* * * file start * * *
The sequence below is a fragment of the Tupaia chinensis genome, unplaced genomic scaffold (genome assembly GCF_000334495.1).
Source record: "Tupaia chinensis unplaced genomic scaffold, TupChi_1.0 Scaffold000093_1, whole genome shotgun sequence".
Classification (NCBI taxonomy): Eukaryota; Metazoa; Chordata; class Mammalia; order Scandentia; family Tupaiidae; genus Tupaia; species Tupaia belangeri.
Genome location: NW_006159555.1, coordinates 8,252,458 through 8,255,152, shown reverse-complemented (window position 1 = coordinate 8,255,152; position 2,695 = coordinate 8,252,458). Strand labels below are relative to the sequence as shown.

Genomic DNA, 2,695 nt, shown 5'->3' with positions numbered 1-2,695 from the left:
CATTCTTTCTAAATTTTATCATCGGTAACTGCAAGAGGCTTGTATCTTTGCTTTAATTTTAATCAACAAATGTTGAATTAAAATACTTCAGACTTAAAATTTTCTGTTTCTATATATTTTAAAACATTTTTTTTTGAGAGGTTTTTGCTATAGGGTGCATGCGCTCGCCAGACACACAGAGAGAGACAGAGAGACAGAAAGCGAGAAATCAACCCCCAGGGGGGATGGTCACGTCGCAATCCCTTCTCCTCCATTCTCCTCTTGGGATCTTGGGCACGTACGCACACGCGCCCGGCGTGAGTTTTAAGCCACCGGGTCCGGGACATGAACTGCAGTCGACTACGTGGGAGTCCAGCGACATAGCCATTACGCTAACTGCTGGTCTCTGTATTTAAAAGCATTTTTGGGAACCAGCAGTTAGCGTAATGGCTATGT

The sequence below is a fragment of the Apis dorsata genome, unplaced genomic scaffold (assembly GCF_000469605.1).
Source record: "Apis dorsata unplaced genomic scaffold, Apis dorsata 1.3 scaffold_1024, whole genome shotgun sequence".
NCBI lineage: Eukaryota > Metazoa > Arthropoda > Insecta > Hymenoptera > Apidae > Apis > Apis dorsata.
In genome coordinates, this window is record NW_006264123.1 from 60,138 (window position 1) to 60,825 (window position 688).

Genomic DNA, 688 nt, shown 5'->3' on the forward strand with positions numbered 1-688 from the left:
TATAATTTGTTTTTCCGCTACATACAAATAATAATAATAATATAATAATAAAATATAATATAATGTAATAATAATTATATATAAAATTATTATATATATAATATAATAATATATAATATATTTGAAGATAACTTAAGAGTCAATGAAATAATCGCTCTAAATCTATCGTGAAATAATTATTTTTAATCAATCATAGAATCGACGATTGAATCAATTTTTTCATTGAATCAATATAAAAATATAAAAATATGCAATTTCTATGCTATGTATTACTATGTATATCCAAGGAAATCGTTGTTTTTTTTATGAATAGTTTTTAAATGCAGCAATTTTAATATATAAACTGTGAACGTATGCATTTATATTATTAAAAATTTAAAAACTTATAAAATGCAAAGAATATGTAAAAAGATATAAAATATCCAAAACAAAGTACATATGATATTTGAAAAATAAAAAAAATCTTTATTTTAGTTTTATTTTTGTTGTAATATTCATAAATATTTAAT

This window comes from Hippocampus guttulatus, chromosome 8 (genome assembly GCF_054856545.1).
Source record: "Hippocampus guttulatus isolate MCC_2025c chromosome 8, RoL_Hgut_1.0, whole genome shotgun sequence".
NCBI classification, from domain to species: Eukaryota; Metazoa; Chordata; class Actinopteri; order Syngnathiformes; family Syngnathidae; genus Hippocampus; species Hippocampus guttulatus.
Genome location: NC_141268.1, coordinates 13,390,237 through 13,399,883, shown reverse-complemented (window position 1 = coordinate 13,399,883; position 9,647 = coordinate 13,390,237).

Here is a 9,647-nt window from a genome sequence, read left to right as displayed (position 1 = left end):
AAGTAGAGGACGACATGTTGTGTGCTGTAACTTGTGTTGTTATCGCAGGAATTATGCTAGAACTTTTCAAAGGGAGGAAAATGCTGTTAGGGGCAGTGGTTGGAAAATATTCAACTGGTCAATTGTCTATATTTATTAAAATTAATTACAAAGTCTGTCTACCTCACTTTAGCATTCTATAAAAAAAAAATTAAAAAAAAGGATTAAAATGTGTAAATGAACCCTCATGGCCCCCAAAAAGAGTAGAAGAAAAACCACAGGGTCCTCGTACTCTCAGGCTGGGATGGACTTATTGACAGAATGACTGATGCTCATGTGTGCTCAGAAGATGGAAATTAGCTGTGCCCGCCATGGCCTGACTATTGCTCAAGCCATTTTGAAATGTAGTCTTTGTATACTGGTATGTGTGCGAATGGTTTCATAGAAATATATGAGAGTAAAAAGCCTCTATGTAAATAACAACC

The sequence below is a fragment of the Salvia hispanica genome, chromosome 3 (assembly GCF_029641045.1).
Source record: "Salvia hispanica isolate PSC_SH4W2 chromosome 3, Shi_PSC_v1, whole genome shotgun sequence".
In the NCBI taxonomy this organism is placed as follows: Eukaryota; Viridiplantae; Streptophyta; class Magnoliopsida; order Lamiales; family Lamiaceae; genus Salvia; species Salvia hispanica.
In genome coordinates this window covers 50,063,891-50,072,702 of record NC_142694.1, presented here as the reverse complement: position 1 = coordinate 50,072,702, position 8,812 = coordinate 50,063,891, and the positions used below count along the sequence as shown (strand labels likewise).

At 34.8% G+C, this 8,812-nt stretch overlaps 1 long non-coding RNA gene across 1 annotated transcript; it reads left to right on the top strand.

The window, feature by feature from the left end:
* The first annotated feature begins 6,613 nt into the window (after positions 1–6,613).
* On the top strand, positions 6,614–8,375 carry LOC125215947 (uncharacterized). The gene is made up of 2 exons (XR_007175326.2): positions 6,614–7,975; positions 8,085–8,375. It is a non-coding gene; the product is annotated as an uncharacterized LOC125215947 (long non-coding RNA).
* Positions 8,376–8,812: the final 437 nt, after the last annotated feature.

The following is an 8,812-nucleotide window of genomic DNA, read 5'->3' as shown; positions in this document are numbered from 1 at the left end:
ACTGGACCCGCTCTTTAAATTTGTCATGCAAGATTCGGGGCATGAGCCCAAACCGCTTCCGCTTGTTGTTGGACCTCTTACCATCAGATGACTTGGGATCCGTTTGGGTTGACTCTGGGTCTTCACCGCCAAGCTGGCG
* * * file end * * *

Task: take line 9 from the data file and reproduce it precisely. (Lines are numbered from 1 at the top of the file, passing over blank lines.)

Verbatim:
NCBI lineage: Eukaryota > Metazoa > Arthropoda > Insecta > Hymenoptera > Apidae > Apis > Apis dorsata.